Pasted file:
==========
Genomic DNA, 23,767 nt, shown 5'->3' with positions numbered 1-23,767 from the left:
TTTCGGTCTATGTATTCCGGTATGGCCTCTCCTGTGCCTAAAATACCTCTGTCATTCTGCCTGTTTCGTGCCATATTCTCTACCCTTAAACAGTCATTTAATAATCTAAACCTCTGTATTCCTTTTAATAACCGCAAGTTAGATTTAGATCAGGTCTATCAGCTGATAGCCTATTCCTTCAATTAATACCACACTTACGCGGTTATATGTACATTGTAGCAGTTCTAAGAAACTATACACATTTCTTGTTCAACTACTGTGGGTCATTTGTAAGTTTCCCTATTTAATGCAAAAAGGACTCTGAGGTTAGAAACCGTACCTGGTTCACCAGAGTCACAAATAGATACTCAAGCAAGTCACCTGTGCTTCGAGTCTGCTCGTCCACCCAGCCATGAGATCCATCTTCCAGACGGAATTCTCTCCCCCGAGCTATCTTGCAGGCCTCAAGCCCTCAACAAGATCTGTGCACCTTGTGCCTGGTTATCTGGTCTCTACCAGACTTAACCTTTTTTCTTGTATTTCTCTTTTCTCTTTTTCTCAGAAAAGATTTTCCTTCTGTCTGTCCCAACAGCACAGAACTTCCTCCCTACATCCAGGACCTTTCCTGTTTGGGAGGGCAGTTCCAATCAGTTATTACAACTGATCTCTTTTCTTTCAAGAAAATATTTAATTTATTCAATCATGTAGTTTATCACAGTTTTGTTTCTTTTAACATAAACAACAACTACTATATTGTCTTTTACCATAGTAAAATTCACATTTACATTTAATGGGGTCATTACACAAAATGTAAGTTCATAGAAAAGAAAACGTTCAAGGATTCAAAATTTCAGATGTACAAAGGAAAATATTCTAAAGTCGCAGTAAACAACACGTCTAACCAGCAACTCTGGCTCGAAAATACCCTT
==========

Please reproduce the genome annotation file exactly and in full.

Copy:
Genomic DNA, 23,767 nt, shown 5'->3' with positions numbered 1-23,767 from the left:
TTTCGGTCTATGTATTCCGGTATGGCCTCTCCTGTGCCTAAAATACCTCTGTCATTCTGCCTGTTTCGTGCCATATTCTCTACCCTTAAACAGTCATTTAATAATCTAAACCTCTGTATTCCTTTTAATAACCGCAAGTTAGATTTAGATCAGGTCTATCAGCTGATAGCCTATTCCTTCAATTAATACCACACTTACGCGGTTATATGTACATTGTAGCAGTTCTAAGAAACTATACACATTTCTTGTTCAACTACTGTGGGTCATTTGTAAGTTTCCCTATTTAATGCAAAAAGGACTCTGAGGTTAGAAACCGTACCTGGTTCACCAGAGTCACAAATAGATACTCAAGCAAGTCACCTGTGCTTCGAGTCTGCTCGTCCACCCAGCCATGAGATCCATCTTCCAGACGGAATTCTCTCCCCCGAGCTATCTTGCAGGCCTCAAGCCCTCAACAAGATCTGTGCACCTTGTGCCTGGTTATCTGGTCTCTACCAGACTTAACCTTTTTTCTTGTATTTCTCTTTTCTCTTTTTCTCAGAAAAGATTTTCCTTCTGTCTGTCCCAACAGCACAGAACTTCCTCCCTACATCCAGGACCTTTCCTGTTTGGGAGGGCAGTTCCAATCAGTTATTACAACTGATCTCTTTTCTTTCAAGAAAATATTTAATTTATTCAATCATGTAGTTTATCACAGTTTTGTTTCTTTTAACATAAACAACAACTACTATATTGTCTTTTACCATAGTAAAATTCACATTTACATTTAATGGGGTCATTACACAAAATGTAAGTTCATAGAAAAGAAAACGTTCAAGGATTCAAAATTTCAGATGTACAAAGGAAAATATTCTAAAGTCGCAGTAAACAACACGTCTAACCAGCAACTCTGGCTCGAAAATACCCTT